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Illustration of gift to represent Holiday 2020 season

Marketing for the Unexpected in Holiday 2020

InboxArmy, headquartered in Texas, is a full-service email marketing agency that works with brands of all sizes to deliver best-in-class quality service, production, and support.

Read their guest contribution to the Iterable blog to learn eight tactics to prepare for the 2020 holiday season.

The 2020 holiday season might well be the most challenging year since the economic collapse of 2008—or ever.

The pandemic and its resulting economic disruptions are obvious hurdles, but marketers will face some unique unknowns heading into the holiday marketing season:

  • People will buy, but consumers are divided in how, when and how much they will buy.
  • Unexpected supply chain disruptions could force brands into last-minute scrambles on one end of the spectrum, while predicted shipping bottlenecks could keep purchases from reaching buyers’ doorsteps in time.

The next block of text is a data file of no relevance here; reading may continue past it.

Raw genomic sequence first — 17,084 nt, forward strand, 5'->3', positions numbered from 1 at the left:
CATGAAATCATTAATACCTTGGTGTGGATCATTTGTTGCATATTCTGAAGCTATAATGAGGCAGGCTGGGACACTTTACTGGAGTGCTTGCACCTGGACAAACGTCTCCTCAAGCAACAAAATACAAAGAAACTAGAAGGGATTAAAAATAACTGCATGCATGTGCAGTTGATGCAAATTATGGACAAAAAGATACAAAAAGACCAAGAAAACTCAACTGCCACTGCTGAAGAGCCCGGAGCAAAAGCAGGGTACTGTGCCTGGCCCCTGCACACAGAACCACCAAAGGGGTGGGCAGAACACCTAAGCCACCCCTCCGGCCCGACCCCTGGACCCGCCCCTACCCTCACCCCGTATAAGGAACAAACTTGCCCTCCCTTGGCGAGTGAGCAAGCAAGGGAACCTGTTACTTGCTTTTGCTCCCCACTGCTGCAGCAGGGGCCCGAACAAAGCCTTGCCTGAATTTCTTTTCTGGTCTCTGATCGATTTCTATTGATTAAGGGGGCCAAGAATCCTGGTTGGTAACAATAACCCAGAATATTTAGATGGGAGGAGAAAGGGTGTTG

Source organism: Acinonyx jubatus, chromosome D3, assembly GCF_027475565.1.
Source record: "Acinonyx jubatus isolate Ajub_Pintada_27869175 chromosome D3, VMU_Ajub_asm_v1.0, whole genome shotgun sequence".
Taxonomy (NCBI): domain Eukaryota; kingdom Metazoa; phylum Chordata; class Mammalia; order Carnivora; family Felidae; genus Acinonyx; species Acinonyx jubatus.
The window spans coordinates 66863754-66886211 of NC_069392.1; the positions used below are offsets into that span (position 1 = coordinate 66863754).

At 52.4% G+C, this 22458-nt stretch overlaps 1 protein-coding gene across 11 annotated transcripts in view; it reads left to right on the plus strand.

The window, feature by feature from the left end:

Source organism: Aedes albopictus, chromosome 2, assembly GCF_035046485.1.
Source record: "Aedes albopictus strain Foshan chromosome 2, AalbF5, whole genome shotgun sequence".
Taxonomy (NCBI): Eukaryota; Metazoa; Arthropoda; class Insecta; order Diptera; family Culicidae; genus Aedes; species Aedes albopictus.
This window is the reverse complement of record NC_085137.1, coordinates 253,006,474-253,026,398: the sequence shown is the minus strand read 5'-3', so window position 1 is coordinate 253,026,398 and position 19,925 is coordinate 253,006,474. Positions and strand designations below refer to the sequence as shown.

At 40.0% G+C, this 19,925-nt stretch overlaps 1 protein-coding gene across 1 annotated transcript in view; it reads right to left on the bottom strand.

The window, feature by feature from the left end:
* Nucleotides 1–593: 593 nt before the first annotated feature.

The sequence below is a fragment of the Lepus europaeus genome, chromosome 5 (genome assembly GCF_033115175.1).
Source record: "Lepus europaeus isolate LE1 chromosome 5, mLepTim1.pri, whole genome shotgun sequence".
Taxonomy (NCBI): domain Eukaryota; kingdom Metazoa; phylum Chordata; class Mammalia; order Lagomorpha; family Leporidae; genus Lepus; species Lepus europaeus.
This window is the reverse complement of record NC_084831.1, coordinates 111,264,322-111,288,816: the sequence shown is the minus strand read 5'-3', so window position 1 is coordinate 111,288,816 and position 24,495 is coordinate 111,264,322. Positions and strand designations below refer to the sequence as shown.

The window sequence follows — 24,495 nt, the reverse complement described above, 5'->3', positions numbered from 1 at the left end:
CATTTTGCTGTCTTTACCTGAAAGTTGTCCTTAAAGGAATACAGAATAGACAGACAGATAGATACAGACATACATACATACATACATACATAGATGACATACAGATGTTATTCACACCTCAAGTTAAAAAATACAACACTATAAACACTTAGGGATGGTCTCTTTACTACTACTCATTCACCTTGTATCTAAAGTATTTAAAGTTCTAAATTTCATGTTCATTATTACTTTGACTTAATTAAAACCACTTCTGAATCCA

• Creating a coherent marketing strategy is harder when some parts of the world are still suffering the full effects of the pandemic and its economic and social upheavals while others have recovered.

These are big unknowns, but they’re no reason to feel doom and gloom about your holiday 2020 planning. Knowing where uncertainties are means you can anticipate them in your marketing plans and be ready to switch gears as needed.

6 Goals for Successful Holiday 2020 Marketing 

Rethinking your messaging plans will be vital to connect with customers and give them reasons to continue engaging with your brands and marketing programs. These six broad goals will help you focus your attention on where your customers are this year.

Keep reading to see tactics that can help you achieve these goals.

  1. Use all the communication channels in your marketing mix to keep tabs on consumer behavior and recognize when conditions are signaling the need to change lanes.
  2. Find new ways to break through more inbox clutter than usual.